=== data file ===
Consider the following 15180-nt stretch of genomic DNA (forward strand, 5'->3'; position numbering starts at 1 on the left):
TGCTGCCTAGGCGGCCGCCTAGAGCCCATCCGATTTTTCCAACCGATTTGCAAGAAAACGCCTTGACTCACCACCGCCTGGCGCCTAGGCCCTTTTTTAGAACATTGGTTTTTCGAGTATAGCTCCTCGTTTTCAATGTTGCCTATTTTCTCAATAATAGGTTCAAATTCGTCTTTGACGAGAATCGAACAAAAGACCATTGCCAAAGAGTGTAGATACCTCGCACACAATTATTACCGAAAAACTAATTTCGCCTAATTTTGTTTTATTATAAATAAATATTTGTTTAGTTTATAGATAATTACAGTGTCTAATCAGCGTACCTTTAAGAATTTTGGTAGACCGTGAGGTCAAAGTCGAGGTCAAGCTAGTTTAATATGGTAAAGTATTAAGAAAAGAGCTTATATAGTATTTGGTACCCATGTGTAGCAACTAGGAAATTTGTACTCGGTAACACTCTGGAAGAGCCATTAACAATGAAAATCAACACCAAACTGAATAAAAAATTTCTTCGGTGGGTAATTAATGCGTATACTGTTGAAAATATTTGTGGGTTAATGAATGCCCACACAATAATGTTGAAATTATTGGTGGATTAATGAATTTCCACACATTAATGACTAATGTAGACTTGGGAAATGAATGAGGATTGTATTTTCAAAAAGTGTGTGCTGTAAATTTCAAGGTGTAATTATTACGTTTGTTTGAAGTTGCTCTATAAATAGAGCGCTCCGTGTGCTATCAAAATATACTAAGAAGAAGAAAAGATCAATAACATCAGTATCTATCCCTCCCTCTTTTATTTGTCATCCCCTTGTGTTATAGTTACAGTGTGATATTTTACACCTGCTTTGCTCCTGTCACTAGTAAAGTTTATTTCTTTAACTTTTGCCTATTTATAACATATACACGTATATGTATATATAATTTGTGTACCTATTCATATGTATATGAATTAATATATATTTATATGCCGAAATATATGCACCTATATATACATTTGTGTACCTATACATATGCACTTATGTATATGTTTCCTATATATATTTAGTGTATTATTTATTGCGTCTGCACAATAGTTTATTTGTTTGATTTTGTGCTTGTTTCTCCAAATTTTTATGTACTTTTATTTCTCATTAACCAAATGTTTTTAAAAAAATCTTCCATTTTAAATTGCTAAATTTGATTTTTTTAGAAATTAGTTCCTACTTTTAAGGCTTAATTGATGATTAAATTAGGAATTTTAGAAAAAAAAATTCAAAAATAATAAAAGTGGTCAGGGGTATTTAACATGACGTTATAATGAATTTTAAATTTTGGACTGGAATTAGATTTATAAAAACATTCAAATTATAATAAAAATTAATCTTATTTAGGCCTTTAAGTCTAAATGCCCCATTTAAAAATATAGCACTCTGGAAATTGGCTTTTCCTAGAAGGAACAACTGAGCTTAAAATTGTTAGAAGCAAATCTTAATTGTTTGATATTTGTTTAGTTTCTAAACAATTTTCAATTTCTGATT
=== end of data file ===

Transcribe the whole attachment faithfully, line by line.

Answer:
Consider the following 15180-nt stretch of genomic DNA (forward strand, 5'->3'; position numbering starts at 1 on the left):
TGCTGCCTAGGCGGCCGCCTAGAGCCCATCCGATTTTTCCAACCGATTTGCAAGAAAACGCCTTGACTCACCACCGCCTGGCGCCTAGGCCCTTTTTTAGAACATTGGTTTTTCGAGTATAGCTCCTCGTTTTCAATGTTGCCTATTTTCTCAATAATAGGTTCAAATTCGTCTTTGACGAGAATCGAACAAAAGACCATTGCCAAAGAGTGTAGATACCTCGCACACAATTATTACCGAAAAACTAATTTCGCCTAATTTTGTTTTATTATAAATAAATATTTGTTTAGTTTATAGATAATTACAGTGTCTAATCAGCGTACCTTTAAGAATTTTGGTAGACCGTGAGGTCAAAGTCGAGGTCAAGCTAGTTTAATATGGTAAAGTATTAAGAAAAGAGCTTATATAGTATTTGGTACCCATGTGTAGCAACTAGGAAATTTGTACTCGGTAACACTCTGGAAGAGCCATTAACAATGAAAATCAACACCAAACTGAATAAAAAATTTCTTCGGTGGGTAATTAATGCGTATACTGTTGAAAATATTTGTGGGTTAATGAATGCCCACACAATAATGTTGAAATTATTGGTGGATTAATGAATTTCCACACATTAATGACTAATGTAGACTTGGGAAATGAATGAGGATTGTATTTTCAAAAAGTGTGTGCTGTAAATTTCAAGGTGTAATTATTACGTTTGTTTGAAGTTGCTCTATAAATAGAGCGCTCCGTGTGCTATCAAAATATACTAAGAAGAAGAAAAGATCAATAACATCAGTATCTATCCCTCCCTCTTTTATTTGTCATCCCCTTGTGTTATAGTTACAGTGTGATATTTTACACCTGCTTTGCTCCTGTCACTAGTAAAGTTTATTTCTTTAACTTTTGCCTATTTATAACATATACACGTATATGTATATATAATTTGTGTACCTATTCATATGTATATGAATTAATATATATTTATATGCCGAAATATATGCACCTATATATACATTTGTGTACCTATACATATGCACTTATGTATATGTTTCCTATATATATTTAGTGTATTATTTATTGCGTCTGCACAATAGTTTATTTGTTTGATTTTGTGCTTGTTTCTCCAAATTTTTATGTACTTTTATTTCTCATTAACCAAATGTTTTTAAAAAAATCTTCCATTTTAAATTGCTAAATTTGATTTTTTTAGAAATTAGTTCCTACTTTTAAGGCTTAATTGATGATTAAATTAGGAATTTTAGAAAAAAAAATTCAAAAATAATAAAAGTGGTCAGGGGTATTTAACATGACGTTATAATGAATTTTAAATTTTGGACTGGAATTAGATTTATAAAAACATTCAAATTATAATAAAAATTAATCTTATTTAGGCCTTTAAGTCTAAATGCCCCATTTAAAAATATAGCACTCTGGAAATTGGCTTTTCCTAGAAGGAACAACTGAGCTTAAAATTGTTAGAAGCAAATCTTAATTGTTTGATATTTGTTTAGTTTCTAAACAATTTTCAATTTCTGATT